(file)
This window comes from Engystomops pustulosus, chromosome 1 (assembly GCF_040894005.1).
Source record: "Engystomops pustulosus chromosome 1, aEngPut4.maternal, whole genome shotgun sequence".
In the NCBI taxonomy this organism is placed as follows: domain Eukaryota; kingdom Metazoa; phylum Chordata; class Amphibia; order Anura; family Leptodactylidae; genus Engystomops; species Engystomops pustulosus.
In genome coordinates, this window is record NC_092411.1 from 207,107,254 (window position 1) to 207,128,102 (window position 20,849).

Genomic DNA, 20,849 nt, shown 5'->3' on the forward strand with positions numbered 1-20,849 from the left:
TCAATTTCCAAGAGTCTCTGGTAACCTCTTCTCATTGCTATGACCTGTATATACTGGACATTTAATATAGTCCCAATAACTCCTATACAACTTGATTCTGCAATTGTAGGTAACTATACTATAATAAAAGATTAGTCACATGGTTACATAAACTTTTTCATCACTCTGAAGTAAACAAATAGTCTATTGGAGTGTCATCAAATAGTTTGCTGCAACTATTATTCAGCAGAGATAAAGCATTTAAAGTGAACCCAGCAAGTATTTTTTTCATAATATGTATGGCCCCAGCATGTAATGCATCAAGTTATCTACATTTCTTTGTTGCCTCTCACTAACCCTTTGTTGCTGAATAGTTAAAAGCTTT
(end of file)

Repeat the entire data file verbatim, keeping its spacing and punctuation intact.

This window comes from Engystomops pustulosus, chromosome 1 (assembly GCF_040894005.1).
Source record: "Engystomops pustulosus chromosome 1, aEngPut4.maternal, whole genome shotgun sequence".
In the NCBI taxonomy this organism is placed as follows: domain Eukaryota; kingdom Metazoa; phylum Chordata; class Amphibia; order Anura; family Leptodactylidae; genus Engystomops; species Engystomops pustulosus.
In genome coordinates, this window is record NC_092411.1 from 207,107,254 (window position 1) to 207,128,102 (window position 20,849).

Genomic DNA, 20,849 nt, shown 5'->3' on the forward strand with positions numbered 1-20,849 from the left:
TCAATTTCCAAGAGTCTCTGGTAACCTCTTCTCATTGCTATGACCTGTATATACTGGACATTTAATATAGTCCCAATAACTCCTATACAACTTGATTCTGCAATTGTAGGTAACTATACTATAATAAAAGATTAGTCACATGGTTACATAAACTTTTTCATCACTCTGAAGTAAACAAATAGTCTATTGGAGTGTCATCAAATAGTTTGCTGCAACTATTATTCAGCAGAGATAAAGCATTTAAAGTGAACCCAGCAAGTATTTTTTTCATAATATGTATGGCCCCAGCATGTAATGCATCAAGTTATCTACATTTCTTTGTTGCCTCTCACTAACCCTTTGTTGCTGAATAGTTAAAAGCTTT